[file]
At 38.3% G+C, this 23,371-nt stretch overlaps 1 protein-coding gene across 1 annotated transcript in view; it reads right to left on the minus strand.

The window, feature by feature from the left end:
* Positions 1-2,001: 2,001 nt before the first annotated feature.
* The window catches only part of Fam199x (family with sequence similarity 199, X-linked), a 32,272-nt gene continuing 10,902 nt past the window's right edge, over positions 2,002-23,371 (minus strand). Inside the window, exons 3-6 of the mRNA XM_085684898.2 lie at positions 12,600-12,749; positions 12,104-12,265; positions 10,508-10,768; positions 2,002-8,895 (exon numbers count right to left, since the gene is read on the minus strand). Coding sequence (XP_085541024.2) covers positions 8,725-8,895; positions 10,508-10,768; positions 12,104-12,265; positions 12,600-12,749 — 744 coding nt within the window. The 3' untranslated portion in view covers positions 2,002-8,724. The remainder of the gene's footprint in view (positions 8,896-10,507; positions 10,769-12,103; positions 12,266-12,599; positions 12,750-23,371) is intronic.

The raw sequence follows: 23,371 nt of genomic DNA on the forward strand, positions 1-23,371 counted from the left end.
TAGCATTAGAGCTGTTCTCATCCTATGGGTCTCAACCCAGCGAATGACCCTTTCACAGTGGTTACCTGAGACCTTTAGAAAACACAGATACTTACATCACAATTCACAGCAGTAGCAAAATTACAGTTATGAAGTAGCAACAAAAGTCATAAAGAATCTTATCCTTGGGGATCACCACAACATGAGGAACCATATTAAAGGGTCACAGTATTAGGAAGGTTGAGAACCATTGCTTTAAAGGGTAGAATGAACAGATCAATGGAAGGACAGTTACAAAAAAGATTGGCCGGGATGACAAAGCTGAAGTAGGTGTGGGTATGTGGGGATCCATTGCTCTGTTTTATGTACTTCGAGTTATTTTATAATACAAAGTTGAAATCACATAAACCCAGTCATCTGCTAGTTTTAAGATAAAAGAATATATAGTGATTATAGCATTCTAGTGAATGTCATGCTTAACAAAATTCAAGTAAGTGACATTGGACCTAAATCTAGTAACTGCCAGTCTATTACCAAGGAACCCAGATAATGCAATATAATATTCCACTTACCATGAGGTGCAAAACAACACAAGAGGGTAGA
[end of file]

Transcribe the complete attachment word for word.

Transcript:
At 38.3% G+C, this 23,371-nt stretch overlaps 1 protein-coding gene across 1 annotated transcript in view; it reads right to left on the minus strand.

The window, feature by feature from the left end:
* Positions 1-2,001: 2,001 nt before the first annotated feature.
* The window catches only part of Fam199x (family with sequence similarity 199, X-linked), a 32,272-nt gene continuing 10,902 nt past the window's right edge, over positions 2,002-23,371 (minus strand). Inside the window, exons 3-6 of the mRNA XM_085684898.2 lie at positions 12,600-12,749; positions 12,104-12,265; positions 10,508-10,768; positions 2,002-8,895 (exon numbers count right to left, since the gene is read on the minus strand). Coding sequence (XP_085541024.2) covers positions 8,725-8,895; positions 10,508-10,768; positions 12,104-12,265; positions 12,600-12,749 — 744 coding nt within the window. The 3' untranslated portion in view covers positions 2,002-8,724. The remainder of the gene's footprint in view (positions 8,896-10,507; positions 10,769-12,103; positions 12,266-12,599; positions 12,750-23,371) is intronic.

The raw sequence follows: 23,371 nt of genomic DNA on the forward strand, positions 1-23,371 counted from the left end.
TAGCATTAGAGCTGTTCTCATCCTATGGGTCTCAACCCAGCGAATGACCCTTTCACAGTGGTTACCTGAGACCTTTAGAAAACACAGATACTTACATCACAATTCACAGCAGTAGCAAAATTACAGTTATGAAGTAGCAACAAAAGTCATAAAGAATCTTATCCTTGGGGATCACCACAACATGAGGAACCATATTAAAGGGTCACAGTATTAGGAAGGTTGAGAACCATTGCTTTAAAGGGTAGAATGAACAGATCAATGGAAGGACAGTTACAAAAAAGATTGGCCGGGATGACAAAGCTGAAGTAGGTGTGGGTATGTGGGGATCCATTGCTCTGTTTTATGTACTTCGAGTTATTTTATAATACAAAGTTGAAATCACATAAACCCAGTCATCTGCTAGTTTTAAGATAAAAGAATATATAGTGATTATAGCATTCTAGTGAATGTCATGCTTAACAAAATTCAAGTAAGTGACATTGGACCTAAATCTAGTAACTGCCAGTCTATTACCAAGGAACCCAGATAATGCAATATAATATTCCACTTACCATGAGGTGCAAAACAACACAAGAGGGTAGA